Imagery of Regent people and campus

Oxford Trip Showcases Life of C.S. Lewis

By Rachel Judy | July 13, 2011

The group outside of Christ Church.
Photo courtesy of Abigail Phillips

The works of C.S. Lewis have fascinated children and adults for decades, both for the captivating stories told, as well as the themes and messages they share. Each summer, a course offered by Regent University's School of Communication & the Arts takes a small group of student scholars inside the texts for a deeper look. "C.S. Lewis & Friends: Communication, Myth and Imagination" is an online course that stretches through the summer, but the centerpiece of the focused study is a week-long trip to Oxford, England.

From June 18-26, communication professors Dr. Bill Brown and Dr. Ben Fraser led a group of 18 through Lewis' life in Oxford, visiting the places that were important to him such as his home, The Kilns, Magdalen College, where Lewis taught, and the University Church of St. Mary the Virgin. The group also spent time in class discussions and learning from Lewis scholars.

"When you experience the home (The Kilns), the pubs, and The Eagle & Child, it gives a whole new meaning to Lewis and his writings," explained Donna Dean, a student earning a Bachelor of Arts in Cinema-Television. "Without this class I would not have the deep appreciation for his writings and the ability to understand the man behind the writings."

Brown and Fraser have led this trip for five years. "Oxford is a city created for learning—our students always enjoy the creative process of reading Lewis' writings and visiting the sites that nurtured his creative mind," explained Fraser. "The schools, libraries, pubs and countryside all contributed to his creative process. The fact that we are not only able to tour the Kilns, but enjoy a lecture by a local Lewis scholar in the back room all adds to the enchantment of the educational process."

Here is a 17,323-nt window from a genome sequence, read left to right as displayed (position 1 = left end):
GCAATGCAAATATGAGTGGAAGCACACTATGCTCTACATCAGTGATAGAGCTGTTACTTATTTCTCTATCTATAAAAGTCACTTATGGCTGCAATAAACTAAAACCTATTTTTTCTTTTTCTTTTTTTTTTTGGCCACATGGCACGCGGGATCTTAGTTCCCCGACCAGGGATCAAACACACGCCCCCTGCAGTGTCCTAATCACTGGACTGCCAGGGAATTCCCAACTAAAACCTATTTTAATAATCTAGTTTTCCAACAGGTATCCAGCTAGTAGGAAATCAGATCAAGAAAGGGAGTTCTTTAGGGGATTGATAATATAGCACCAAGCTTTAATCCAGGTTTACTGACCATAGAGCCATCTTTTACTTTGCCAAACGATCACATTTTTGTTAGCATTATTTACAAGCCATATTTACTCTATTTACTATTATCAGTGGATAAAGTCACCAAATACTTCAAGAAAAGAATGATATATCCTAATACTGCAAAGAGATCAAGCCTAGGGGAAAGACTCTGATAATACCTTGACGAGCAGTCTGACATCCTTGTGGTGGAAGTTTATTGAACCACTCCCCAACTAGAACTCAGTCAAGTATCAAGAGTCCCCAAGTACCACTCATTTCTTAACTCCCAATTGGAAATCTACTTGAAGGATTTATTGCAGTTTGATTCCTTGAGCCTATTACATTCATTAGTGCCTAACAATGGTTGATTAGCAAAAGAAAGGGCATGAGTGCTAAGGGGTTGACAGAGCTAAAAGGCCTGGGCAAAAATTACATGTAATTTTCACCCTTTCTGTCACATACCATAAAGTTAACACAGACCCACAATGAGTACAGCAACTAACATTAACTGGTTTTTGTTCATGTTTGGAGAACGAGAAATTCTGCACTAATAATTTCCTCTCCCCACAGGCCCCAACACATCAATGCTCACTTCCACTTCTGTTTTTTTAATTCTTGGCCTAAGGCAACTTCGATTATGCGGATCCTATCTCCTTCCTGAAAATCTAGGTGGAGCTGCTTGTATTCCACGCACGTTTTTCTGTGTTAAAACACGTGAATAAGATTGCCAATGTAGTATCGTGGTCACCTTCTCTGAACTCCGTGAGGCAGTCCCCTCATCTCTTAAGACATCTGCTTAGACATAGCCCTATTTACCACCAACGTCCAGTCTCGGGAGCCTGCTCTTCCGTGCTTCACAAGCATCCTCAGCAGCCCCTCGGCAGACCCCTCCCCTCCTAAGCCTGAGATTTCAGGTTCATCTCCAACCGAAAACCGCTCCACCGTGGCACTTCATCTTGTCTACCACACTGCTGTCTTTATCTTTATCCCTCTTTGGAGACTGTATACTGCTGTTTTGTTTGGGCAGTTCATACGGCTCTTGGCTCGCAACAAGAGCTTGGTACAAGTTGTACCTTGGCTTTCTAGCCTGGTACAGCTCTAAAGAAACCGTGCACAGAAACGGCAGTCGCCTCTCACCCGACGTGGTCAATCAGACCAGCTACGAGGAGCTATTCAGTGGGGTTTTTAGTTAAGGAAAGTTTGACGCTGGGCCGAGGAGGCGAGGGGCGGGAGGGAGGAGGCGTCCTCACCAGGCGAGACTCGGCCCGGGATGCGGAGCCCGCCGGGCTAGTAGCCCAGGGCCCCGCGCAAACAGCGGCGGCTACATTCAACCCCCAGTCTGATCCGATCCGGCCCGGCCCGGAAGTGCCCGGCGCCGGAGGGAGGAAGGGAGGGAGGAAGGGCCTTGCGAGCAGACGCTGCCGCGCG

"Students are immersed in the intellectual milieu of Oxford University, enabling them to experience and understand the context for the great works written by C.S. Lewis and his close friends among the Inklings," Brown added.

For distance students like Philip Hohle, the trip also provided a chance to interact with others in his program. "We found, just as Lewis did, that many wonderful conversations were staged on the many walks we took in and around Oxford," explained the School of Communication & the Arts doctoral student. "Studying Lewis' life gave me the perspective to fully appreciate the significance of an education that has become increasingly rare."

An in-depth study of an author like Lewis has several positive implications for the study of communication, Fraser explained. "First, his work was grounded in reality, and even his fictional works leave the reader with the feeling that he understood and wrestled with issues we all face. Four ordinary children enter an ordinary-looking wardrobe and come out changed," he said, refering to The Lion, The Witch and The Wardrobe. "We really never look at a wardrobe the same—fiction, yes, but in a way they face real issues we all face of promises kept, lies told and betrayal. Second, Lewis never oversimplified the truth nor were his stories overly sentimentalized."

"Some things one has to encounter firsthand to understand their effects," explained Abigail Phillips, a graduate student from the School of Education. "That's what it's like in Oxford ... full of inarticulate moments that you don't ever want to end."



Learn more about the School of Communication & the Arts.


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